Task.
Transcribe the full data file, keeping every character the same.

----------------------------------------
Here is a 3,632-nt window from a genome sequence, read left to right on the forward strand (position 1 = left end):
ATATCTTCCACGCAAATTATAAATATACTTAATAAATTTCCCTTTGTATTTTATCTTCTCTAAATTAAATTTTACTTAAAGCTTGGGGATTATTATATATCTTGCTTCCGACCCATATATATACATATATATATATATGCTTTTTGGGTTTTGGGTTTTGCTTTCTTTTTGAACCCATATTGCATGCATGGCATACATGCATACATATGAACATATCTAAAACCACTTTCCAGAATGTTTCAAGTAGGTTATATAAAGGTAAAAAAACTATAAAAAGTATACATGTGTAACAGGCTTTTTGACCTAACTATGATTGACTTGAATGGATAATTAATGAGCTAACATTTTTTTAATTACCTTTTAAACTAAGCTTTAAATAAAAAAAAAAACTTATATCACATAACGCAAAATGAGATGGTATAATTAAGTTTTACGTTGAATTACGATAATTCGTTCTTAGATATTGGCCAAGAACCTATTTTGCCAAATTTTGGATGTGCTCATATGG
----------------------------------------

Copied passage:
Here is a 3,632-nt window from a genome sequence, read left to right on the forward strand (position 1 = left end):
ATATCTTCCACGCAAATTATAAATATACTTAATAAATTTCCCTTTGTATTTTATCTTCTCTAAATTAAATTTTACTTAAAGCTTGGGGATTATTATATATCTTGCTTCCGACCCATATATATACATATATATATATATGCTTTTTGGGTTTTGGGTTTTGCTTTCTTTTTGAACCCATATTGCATGCATGGCATACATGCATACATATGAACATATCTAAAACCACTTTCCAGAATGTTTCAAGTAGGTTATATAAAGGTAAAAAAACTATAAAAAGTATACATGTGTAACAGGCTTTTTGACCTAACTATGATTGACTTGAATGGATAATTAATGAGCTAACATTTTTTTAATTACCTTTTAAACTAAGCTTTAAATAAAAAAAAAAACTTATATCACATAACGCAAAATGAGATGGTATAATTAAGTTTTACGTTGAATTACGATAATTCGTTCTTAGATATTGGCCAAGAACCTATTTTGCCAAATTTTGGATGTGCTCATATGG